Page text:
How One Wisconsin Farmer Uses FarmLogs Automatic Activity Recording to Keep Better Records

February 24, 2017

Dustin K. is a corn and soybean farmer and FarmLogs user from Amery Wisconsin. He operates 900 acres in Polk County Wisconsin and Minnesota, and currently splits the acres into 60% corn and 40% soybeans. Here's what he had to say about using Automatic Activity Recording on his farm:


Dustin and his tractor

Dustin K. on his farm in Wisconsin


What is your process for record keeping?

Before FarmLogs, all of our record keeping was done on paper or by using a calendar. In some cases, plant dates were verified with photos taken throughout the season. We were primarily keeping track of plant dates and harvest dates. For management purposes I also like to know how long each field takes, the loads of grain taken off each field, and inventory.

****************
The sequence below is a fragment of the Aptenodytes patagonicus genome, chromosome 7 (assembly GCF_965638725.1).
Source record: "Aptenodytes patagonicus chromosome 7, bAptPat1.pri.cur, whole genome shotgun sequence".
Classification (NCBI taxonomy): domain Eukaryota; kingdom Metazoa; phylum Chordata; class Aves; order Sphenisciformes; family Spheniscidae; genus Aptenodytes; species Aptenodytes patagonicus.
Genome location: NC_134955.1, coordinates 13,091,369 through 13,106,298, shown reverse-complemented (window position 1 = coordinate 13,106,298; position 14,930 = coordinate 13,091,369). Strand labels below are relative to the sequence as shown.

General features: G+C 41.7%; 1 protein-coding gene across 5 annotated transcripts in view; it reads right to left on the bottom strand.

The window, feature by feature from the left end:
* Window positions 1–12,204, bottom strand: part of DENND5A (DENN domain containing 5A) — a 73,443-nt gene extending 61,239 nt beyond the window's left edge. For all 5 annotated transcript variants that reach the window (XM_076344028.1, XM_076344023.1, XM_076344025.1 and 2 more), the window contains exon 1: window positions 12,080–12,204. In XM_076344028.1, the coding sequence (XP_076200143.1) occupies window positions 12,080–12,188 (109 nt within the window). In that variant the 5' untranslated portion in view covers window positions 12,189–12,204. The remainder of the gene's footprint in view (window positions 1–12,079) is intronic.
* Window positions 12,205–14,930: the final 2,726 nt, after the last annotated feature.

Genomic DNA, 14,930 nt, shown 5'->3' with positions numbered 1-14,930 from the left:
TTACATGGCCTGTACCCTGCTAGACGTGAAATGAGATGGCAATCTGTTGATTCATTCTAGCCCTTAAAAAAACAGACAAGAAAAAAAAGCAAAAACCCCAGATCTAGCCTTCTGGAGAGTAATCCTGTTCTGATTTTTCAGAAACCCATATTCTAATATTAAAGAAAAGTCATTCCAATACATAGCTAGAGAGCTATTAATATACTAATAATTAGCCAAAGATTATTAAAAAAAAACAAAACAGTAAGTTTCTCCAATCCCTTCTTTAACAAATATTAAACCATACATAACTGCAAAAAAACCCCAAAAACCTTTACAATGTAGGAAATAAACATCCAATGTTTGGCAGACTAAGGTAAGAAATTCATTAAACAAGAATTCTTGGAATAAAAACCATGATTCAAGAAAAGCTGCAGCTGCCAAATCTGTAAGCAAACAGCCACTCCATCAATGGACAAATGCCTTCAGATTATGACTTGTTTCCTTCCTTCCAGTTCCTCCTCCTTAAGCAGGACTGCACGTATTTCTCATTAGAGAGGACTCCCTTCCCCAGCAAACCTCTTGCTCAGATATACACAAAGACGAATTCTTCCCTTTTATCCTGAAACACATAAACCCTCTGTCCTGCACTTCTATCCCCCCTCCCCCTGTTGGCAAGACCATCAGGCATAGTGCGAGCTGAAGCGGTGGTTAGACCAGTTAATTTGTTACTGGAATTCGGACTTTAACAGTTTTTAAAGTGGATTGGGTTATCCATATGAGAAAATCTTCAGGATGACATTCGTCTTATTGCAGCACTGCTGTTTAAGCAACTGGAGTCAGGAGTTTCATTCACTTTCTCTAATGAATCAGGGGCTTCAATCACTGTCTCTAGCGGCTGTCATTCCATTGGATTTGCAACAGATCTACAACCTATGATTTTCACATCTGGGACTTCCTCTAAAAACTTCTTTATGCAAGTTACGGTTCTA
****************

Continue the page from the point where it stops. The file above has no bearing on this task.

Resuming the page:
Why did you decide to start keeping records digitally?

I wanted to try out FarmLogs Automatic Activity Recording (AAR) and also wanted to know how long each activity actually takes compared to my estimates.

AAR field path recording

How do you use FarmLogs AAR on your operation?

The first year, it was pretty neat to get a feel for it and pretty simple to use. On average we have three people involved in field work and the whole team uses AAR. We have an iPad mounted in every unit and the AAR begins logging as soon as the tractor or combine enters a field. We use AAR for field work, tillage, spreading, planting, and harvesting.

One of the biggest advantages was when I went into the FSA to report plant dates. I simply showed them my FarmLogs account and went field-to-field until I finished reporting.

It was very helpful, especially at the rate I’m expanding—it’s hectic enough with field work, let alone remembering what day you planted. I’m not a fan of bookwork and this helps reduce that workload. It’s been nice to integrate new technology into older equipment.

New Call-to-action

Rachel Nizinski


Rachel Nizinski is a Michigan native who developed a passion for agriculture throughout her time growing up in the Midwest. She attended Saginaw Valley State University, and joined the FarmLogs team as a content writer in 2016.